Global Geoscience gained as much as 16 per cent this morning after the junior explorer said its Rhyolite Ridge project will be the lowest cost producer of lithium in the world.

The key to its low cost is the boron by-product, according to Global Geoscience (ASX:GSC).

“The boron co-product will generate sufficient revenue to cover nearly all operating costs and thereby enable Rhyolite Ridge to be the lowest cost producer of lithium in the world,” managing director Bernard Rowe told investors.

That sent shares up to an intra-day high of 29c.

A “pre-feasibility study” indicates the project will produce lithium carbonate at a cost of $US1796 ($2538) per tonne, with a boric acid credit.

Technical grade lithium carbonate is expected to sell for between $US12,693 and $US13,633 per tonne in the first three years of production, according to average price forecasts provided to Global Geoscience by Roskill and Benchmark Mineral Intelligence.

The next four years will see the price range between $US14,483 and $US16,862 when Global Geoscience starts selling battery-grade lithium carbonate.

Global Geoscience (ASX:GSC) shares rallied this morning.
Global Geoscience (ASX:GSC) shares rallied this morning.

The increasing lithium carbonate prices reflect the likely demand growth for lithium, particularly from 2025 when many market analysts forecast exponential growth for electric vehicle demand.

Boric acid sale prices, meanwhile, are estimated to be $US700 per tonne flat over the life of mine.

What is boron?

It’s a market worth more than $4 billion – pretty much the same size as the lithium market.

Rio Tinto (ASX:RIO) is the only ASX-listed producer of boron at the moment and the largest producer of the commodity globally, but its Californian mine is coming to the end of its life.

Boron is used in just about everything you can think of — from carpet, insulation and agriculture to soaps, cosmetics, TVs and mobile phones.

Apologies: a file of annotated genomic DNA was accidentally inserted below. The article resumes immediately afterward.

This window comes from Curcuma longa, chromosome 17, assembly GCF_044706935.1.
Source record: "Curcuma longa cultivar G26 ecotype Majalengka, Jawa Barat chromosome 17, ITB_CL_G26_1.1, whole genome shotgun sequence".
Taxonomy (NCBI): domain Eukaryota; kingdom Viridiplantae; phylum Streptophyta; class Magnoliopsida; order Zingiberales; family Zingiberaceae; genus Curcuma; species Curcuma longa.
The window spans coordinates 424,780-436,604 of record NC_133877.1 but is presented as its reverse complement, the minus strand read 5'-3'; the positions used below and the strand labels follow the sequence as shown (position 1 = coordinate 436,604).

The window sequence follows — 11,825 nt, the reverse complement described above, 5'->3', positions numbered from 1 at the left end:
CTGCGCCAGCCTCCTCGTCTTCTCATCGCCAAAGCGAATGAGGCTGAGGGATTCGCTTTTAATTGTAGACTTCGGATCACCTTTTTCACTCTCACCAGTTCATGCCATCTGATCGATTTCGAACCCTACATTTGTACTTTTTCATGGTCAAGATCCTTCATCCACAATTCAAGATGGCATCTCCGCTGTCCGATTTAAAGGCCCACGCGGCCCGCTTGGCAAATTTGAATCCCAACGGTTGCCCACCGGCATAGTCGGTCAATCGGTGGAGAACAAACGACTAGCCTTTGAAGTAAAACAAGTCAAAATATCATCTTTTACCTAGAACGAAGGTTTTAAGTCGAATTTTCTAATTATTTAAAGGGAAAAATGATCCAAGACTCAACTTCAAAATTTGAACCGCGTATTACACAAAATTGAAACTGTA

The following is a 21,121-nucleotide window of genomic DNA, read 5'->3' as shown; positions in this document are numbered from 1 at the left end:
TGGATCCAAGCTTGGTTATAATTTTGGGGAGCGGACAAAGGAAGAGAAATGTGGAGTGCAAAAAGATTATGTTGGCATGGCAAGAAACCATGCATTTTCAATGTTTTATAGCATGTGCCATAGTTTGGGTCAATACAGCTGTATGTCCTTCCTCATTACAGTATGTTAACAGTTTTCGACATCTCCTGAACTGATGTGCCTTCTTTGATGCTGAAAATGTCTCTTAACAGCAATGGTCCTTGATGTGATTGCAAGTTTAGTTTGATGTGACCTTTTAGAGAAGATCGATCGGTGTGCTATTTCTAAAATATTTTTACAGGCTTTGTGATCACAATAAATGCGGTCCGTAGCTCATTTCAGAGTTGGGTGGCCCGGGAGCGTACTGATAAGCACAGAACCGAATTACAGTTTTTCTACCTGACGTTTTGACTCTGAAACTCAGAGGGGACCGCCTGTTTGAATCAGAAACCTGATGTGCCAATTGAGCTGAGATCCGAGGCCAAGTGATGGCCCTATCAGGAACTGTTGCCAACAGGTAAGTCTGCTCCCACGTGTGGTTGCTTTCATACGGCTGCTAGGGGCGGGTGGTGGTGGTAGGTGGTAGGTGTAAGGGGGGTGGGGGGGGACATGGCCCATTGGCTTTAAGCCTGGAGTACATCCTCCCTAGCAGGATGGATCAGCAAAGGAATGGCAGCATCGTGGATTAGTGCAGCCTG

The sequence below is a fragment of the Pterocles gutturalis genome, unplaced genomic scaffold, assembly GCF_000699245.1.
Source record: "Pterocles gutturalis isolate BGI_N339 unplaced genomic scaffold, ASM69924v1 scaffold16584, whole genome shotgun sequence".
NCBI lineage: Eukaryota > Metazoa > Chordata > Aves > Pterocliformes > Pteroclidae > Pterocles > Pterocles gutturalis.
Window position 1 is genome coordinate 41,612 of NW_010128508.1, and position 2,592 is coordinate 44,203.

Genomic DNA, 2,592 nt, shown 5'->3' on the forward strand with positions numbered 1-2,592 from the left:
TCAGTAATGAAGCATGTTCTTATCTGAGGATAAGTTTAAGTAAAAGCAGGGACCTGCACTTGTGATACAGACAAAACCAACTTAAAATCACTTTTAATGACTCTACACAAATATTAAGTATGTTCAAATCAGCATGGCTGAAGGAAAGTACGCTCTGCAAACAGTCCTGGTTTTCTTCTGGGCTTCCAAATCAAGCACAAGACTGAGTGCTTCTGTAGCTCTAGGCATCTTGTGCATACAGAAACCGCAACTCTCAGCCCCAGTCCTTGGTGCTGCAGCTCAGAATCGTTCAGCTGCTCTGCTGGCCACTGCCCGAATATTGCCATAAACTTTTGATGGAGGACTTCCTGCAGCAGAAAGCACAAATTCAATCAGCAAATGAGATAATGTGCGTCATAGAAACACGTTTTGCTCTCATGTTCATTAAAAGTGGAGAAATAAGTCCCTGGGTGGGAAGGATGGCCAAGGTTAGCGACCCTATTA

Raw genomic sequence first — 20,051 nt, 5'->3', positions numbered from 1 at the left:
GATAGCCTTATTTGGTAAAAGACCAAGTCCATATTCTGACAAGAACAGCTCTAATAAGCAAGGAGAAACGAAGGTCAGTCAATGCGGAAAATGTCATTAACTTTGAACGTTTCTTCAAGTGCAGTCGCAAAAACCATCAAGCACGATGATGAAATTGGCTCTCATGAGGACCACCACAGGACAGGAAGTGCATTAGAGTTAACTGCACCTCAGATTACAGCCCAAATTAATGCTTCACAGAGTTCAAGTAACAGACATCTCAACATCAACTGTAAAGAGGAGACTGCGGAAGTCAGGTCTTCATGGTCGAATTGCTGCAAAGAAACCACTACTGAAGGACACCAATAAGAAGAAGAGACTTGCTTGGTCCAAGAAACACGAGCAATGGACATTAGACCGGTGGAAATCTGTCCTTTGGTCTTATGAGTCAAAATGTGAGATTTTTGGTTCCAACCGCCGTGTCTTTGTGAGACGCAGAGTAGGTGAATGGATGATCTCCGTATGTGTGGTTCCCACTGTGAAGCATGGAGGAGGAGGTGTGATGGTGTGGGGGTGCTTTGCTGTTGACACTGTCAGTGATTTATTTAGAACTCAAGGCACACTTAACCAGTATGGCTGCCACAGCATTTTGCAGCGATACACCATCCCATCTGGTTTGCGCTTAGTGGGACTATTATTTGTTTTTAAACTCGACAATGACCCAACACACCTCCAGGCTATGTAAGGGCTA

It’s the ingredient that allows glass to be made thin and strong enough to withstand heating and cooling without cracking.

It’s also allowed the emergence of wireless charging for mobile phones and electric vehicles. BMW recently unveiled a wireless charger for its plug-in, hybrid electric cars.

It’s even used in rocket fuel.

Global Geoscience’s Rhyolite Ridge project is the largest lithium and boron resource in North America.

It is expected to produce 20,200 tonnes of lithium carbonate and 173,000 tonnes of boric acid each year, which is forecast to generate $US6.6 billion in after-tax cash flow.

The PFS indicates the project will have a net present value (NPV) of $US1.8 billion and an internal rate of return (IRR) of 27.7 per cent.

NPV and IRR are metrics used to assess the profitability of a project. The higher the NPV and IRR, the more profitable a project will be.

“With approximately $75 million cash, we are able to undertake the work required to rapidly
progress Rhyolite Ridge into production,” Mr Rowe said.

“With the in-depth knowledge provided by the PFS, the company is well positioned to commence serious discussions with a diverse range of potential market and finance partners.”

Global Geoscience expects Rhyolite Ridge to be in production from 2021 for over 30 years, with the potential to extend the mine life further.

The company hopes to award major contracts for the processing plant in the second quarter of next year, with construction starting in the following quarter.